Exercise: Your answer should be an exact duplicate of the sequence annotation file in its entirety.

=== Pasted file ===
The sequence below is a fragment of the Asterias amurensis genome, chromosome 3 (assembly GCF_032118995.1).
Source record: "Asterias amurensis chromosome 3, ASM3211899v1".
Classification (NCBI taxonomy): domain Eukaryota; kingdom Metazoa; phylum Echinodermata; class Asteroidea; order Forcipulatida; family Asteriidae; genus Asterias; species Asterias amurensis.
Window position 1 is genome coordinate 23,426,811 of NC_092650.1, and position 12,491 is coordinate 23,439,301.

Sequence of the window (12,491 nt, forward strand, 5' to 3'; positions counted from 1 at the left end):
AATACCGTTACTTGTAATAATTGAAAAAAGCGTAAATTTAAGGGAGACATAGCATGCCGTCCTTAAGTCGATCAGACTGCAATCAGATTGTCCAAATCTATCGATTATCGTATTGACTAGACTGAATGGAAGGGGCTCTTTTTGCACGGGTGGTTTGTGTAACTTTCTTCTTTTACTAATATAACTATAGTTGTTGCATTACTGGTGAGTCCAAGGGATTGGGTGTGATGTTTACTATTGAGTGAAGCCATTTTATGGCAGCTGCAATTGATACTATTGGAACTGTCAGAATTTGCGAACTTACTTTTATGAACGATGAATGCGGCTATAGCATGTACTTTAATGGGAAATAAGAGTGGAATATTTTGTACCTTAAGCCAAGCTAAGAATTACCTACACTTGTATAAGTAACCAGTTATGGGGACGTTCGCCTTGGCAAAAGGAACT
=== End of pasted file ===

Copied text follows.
The sequence below is a fragment of the Asterias amurensis genome, chromosome 3 (assembly GCF_032118995.1).
Source record: "Asterias amurensis chromosome 3, ASM3211899v1".
Classification (NCBI taxonomy): domain Eukaryota; kingdom Metazoa; phylum Echinodermata; class Asteroidea; order Forcipulatida; family Asteriidae; genus Asterias; species Asterias amurensis.
Window position 1 is genome coordinate 23,426,811 of NC_092650.1, and position 12,491 is coordinate 23,439,301.

Sequence of the window (12,491 nt, forward strand, 5' to 3'; positions counted from 1 at the left end):
AATACCGTTACTTGTAATAATTGAAAAAAGCGTAAATTTAAGGGAGACATAGCATGCCGTCCTTAAGTCGATCAGACTGCAATCAGATTGTCCAAATCTATCGATTATCGTATTGACTAGACTGAATGGAAGGGGCTCTTTTTGCACGGGTGGTTTGTGTAACTTTCTTCTTTTACTAATATAACTATAGTTGTTGCATTACTGGTGAGTCCAAGGGATTGGGTGTGATGTTTACTATTGAGTGAAGCCATTTTATGGCAGCTGCAATTGATACTATTGGAACTGTCAGAATTTGCGAACTTACTTTTATGAACGATGAATGCGGCTATAGCATGTACTTTAATGGGAAATAAGAGTGGAATATTTTGTACCTTAAGCCAAGCTAAGAATTACCTACACTTGTATAAGTAACCAGTTATGGGGACGTTCGCCTTGGCAAAAGGAACT